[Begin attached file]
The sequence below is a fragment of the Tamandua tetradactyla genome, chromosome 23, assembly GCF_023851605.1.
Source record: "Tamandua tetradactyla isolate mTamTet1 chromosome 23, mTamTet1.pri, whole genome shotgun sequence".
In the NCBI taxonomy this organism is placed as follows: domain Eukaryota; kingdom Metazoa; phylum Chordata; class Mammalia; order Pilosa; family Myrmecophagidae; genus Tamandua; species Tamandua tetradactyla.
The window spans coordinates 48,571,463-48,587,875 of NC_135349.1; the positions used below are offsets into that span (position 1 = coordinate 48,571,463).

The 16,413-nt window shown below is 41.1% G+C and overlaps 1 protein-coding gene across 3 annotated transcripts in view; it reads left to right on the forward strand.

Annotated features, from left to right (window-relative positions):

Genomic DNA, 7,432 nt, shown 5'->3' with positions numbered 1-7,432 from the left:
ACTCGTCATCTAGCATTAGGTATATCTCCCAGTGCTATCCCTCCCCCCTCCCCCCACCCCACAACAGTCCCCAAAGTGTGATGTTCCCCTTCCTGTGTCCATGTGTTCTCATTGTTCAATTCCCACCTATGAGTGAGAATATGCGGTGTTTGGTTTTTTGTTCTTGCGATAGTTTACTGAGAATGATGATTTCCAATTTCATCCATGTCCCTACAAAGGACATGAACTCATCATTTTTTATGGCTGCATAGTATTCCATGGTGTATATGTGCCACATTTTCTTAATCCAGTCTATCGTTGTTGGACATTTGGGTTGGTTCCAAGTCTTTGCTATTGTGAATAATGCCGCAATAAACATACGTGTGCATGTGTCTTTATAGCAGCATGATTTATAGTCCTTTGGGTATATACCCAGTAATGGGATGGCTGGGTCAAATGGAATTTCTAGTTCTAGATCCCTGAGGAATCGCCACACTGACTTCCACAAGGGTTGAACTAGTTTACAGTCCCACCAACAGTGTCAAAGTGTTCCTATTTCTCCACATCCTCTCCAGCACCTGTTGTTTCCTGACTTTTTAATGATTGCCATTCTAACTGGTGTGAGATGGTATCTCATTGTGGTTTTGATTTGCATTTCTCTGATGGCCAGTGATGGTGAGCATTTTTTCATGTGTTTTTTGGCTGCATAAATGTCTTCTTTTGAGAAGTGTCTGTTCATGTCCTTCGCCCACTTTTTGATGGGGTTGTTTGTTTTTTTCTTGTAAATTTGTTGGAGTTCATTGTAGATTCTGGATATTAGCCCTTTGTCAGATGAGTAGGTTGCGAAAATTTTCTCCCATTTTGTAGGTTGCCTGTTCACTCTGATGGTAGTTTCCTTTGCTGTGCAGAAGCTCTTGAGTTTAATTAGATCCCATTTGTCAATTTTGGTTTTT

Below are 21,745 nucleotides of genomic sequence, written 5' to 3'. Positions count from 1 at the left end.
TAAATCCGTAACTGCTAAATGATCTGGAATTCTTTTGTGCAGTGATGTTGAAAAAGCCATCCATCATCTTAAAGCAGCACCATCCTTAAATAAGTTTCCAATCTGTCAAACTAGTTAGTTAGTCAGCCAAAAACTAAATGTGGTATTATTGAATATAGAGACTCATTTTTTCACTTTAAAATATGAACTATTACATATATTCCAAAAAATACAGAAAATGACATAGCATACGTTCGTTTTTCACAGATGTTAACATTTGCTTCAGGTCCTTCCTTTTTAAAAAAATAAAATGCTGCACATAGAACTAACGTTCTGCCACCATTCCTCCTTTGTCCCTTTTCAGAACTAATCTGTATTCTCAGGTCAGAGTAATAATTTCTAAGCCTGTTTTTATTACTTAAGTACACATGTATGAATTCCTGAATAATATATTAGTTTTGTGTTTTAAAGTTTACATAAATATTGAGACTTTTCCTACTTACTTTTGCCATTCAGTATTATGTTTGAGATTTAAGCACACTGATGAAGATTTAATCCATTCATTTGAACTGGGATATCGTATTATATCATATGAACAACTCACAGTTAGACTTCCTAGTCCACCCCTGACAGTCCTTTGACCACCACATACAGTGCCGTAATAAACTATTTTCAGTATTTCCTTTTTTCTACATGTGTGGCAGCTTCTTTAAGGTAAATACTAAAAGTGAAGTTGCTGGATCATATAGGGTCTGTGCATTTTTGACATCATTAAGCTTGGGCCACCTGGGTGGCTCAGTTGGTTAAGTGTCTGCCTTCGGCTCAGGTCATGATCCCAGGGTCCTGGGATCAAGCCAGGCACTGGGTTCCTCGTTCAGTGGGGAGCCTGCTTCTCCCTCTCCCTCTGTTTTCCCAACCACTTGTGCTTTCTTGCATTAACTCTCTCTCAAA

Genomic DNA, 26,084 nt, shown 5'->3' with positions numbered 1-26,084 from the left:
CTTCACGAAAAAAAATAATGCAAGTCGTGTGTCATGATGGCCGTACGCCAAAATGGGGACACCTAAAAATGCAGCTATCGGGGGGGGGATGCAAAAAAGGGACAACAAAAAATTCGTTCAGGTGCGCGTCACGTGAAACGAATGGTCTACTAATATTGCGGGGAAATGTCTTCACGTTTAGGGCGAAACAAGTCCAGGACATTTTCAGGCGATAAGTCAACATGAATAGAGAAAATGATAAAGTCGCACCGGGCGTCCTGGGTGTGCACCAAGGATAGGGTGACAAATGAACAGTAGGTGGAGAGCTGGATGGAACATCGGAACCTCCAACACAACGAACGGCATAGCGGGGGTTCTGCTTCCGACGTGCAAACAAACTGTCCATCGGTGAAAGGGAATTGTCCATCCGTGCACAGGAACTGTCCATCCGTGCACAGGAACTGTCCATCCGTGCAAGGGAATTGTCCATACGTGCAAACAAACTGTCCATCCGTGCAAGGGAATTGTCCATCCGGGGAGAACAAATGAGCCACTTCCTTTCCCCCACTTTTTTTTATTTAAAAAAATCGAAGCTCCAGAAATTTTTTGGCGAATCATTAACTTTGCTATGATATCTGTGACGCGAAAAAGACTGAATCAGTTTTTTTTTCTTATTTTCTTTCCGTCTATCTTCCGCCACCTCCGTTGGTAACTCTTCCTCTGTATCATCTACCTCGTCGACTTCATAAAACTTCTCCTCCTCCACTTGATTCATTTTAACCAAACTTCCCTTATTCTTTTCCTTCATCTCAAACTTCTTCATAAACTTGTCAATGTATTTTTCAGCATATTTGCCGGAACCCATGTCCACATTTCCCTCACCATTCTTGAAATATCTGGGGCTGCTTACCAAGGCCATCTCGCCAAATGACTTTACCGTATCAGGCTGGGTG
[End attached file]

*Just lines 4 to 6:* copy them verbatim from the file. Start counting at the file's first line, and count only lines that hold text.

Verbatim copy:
The window spans coordinates 48,571,463-48,587,875 of NC_135349.1; the positions used below are offsets into that span (position 1 = coordinate 48,571,463).

The 16,413-nt window shown below is 41.1% G+C and overlaps 1 protein-coding gene across 3 annotated transcripts in view; it reads left to right on the forward strand.

Annotated features, from left to right (window-relative positions):